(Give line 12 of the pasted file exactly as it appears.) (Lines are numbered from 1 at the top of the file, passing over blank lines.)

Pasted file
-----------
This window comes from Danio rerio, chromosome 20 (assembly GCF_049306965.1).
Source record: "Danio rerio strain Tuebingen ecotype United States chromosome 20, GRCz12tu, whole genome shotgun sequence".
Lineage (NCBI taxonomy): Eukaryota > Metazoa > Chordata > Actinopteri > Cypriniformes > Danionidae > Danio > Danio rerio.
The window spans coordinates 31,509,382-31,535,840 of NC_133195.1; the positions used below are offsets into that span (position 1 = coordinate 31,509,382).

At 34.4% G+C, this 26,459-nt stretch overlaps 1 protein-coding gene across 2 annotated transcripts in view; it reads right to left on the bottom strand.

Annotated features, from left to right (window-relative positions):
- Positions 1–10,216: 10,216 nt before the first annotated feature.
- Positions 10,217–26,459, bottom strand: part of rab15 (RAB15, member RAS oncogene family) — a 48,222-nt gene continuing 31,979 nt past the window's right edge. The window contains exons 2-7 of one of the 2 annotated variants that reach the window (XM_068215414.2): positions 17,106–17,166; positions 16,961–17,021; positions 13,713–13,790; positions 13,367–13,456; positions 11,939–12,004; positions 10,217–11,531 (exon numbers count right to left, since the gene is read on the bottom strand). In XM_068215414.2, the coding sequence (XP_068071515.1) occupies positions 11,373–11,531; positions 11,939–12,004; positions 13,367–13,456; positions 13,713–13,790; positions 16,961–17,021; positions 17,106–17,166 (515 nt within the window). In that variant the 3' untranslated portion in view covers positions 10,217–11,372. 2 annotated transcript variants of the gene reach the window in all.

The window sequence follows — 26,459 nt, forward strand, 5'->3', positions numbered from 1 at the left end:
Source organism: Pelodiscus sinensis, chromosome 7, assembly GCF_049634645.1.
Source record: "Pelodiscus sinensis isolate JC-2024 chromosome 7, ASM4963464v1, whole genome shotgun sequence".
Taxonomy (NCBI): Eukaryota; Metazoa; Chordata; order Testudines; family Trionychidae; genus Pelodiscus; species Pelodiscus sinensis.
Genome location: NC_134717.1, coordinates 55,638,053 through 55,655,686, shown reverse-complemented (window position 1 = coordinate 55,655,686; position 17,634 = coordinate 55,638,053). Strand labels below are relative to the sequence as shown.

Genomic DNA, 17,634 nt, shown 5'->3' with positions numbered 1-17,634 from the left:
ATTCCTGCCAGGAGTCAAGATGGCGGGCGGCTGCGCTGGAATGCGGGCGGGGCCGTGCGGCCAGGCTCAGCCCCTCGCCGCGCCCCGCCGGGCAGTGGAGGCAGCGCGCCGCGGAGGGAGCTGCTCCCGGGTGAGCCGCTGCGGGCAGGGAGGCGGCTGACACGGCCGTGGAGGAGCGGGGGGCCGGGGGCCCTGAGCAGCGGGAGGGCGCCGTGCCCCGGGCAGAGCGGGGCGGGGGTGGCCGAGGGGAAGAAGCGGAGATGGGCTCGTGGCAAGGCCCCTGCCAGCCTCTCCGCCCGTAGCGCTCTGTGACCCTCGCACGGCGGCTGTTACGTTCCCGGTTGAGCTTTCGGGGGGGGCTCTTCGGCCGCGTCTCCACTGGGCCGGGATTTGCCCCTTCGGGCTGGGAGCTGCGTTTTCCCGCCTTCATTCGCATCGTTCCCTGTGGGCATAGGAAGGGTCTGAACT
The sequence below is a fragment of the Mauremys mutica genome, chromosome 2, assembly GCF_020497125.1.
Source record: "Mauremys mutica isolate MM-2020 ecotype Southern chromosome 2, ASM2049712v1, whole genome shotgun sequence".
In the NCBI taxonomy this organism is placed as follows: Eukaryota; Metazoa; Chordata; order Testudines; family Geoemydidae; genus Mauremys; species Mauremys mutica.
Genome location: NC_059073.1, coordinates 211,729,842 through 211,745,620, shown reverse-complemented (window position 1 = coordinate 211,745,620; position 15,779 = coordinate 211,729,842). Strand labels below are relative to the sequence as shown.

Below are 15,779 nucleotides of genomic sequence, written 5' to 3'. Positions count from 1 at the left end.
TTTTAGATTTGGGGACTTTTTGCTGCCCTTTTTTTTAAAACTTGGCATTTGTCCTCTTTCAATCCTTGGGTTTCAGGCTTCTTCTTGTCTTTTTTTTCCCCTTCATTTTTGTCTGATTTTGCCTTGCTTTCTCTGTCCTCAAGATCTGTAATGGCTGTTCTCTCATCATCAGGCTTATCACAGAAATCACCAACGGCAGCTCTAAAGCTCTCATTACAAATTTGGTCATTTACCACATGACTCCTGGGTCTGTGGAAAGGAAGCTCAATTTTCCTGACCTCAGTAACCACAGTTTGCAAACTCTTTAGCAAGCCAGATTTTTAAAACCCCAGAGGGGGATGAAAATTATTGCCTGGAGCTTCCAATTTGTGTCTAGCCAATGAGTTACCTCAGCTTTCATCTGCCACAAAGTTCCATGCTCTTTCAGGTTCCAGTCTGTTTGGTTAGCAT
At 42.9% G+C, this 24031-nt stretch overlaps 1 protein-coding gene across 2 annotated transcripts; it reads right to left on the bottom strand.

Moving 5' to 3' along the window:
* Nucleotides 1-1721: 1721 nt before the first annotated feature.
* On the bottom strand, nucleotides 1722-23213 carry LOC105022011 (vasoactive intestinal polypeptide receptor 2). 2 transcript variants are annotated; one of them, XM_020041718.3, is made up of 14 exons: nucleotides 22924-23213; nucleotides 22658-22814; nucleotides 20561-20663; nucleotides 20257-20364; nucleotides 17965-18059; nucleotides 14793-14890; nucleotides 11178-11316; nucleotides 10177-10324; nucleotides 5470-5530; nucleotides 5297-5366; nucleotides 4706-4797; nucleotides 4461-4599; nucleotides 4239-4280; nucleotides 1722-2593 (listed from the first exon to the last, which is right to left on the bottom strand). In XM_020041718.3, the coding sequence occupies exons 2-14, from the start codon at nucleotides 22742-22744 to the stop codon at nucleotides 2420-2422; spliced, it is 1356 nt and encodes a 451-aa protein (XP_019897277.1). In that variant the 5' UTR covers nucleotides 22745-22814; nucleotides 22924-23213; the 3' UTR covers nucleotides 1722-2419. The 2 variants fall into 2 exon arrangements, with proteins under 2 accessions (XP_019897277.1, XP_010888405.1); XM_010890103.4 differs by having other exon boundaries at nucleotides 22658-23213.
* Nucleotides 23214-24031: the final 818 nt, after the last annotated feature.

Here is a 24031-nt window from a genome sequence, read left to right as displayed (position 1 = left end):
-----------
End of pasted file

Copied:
Taxonomy (NCBI): Eukaryota; Metazoa; Chordata; order Testudines; family Trionychidae; genus Pelodiscus; species Pelodiscus sinensis.